In an attempt to enhance user privacy, Google is now encrypting global Internet searches. National Security Agency (NSA) revelations have spurred a company-wide effort to secure user data and to thwart intelligence agency snoops.
A Google spokesperson told The Washington Post:
The revelations of this past summer underscored our need to strengthen our networks. Among the many improvements we've made in recent months is to encrypt Google Search by default around the world.
The encryption turns search terms into a jumbled up sequence of characters, making them unreadable. This makes it difficult for interlopers to target users who search for certain material, and hobbles the state's ability to track search history.
The tech giant has already started to roll out its Web search encryption scheme in China, targeting the nation's censorship project, also known as the Great Firewall. According to Time, "The move represents a shot at Beijing in Google's standoff with Chinese authorities over unmet demands that the company send Chinese users to government-approved sites."
Google searches constitute a small portion of Chinese searches, the bulk of which are made through China-based service Baidu. But Percy Alpha, co-founder of GreatFire.org, a non-profit that monitors Chinese censorship, told the Post, "It will be a huge headache for Chinese censorship authorities. We hope other companies will follow Google to make encryption by default."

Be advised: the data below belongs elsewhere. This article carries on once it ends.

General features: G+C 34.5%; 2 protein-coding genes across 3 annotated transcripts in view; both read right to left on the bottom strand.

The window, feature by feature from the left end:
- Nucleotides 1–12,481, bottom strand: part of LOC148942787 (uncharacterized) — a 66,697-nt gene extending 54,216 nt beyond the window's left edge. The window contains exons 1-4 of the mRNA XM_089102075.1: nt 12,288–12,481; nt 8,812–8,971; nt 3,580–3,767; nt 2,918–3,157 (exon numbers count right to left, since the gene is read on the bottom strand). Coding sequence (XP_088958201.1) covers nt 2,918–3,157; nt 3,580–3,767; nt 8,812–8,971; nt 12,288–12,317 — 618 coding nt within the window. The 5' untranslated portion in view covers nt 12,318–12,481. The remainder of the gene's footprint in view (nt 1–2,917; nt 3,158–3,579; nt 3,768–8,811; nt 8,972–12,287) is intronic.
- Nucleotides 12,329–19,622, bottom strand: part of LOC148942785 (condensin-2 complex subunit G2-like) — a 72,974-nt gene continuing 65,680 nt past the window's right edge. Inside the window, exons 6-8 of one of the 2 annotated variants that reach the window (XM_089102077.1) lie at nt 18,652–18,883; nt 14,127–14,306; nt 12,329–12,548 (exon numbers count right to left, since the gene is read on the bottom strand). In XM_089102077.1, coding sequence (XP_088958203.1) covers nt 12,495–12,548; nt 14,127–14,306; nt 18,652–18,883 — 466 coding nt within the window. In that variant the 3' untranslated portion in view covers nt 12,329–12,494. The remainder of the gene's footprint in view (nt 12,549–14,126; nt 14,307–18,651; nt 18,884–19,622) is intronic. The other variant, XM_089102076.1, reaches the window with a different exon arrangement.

Because of encryption, Google chair Eric Schmidt expects worldwide state censorship to fizzle out. He said in a lecture at John Hopkins University late last year, "I believe there's a real chance that we can eliminate censorship and the possibility of censorship in a decade."
Google's encryption efforts got more attention after Edward Snowden's leaks revealed the NSA had been hacking links to Google and Yahoo data centers, circumventing legal procedures. Since then, Google, Microsoft, and Yahoo all moved to encrypt these links.
It is unclear whether politicians will make meaningful reforms to the sprawling surveillance state programs. Legislative efforts have been slow. But corporations that rake in data are beholden to their consumers, and are rushing to invest in encryption. Google's attempt doesn't give perfect privacy, but it's an important safeguard, and a step towards thwarting the ease of government data harvesting.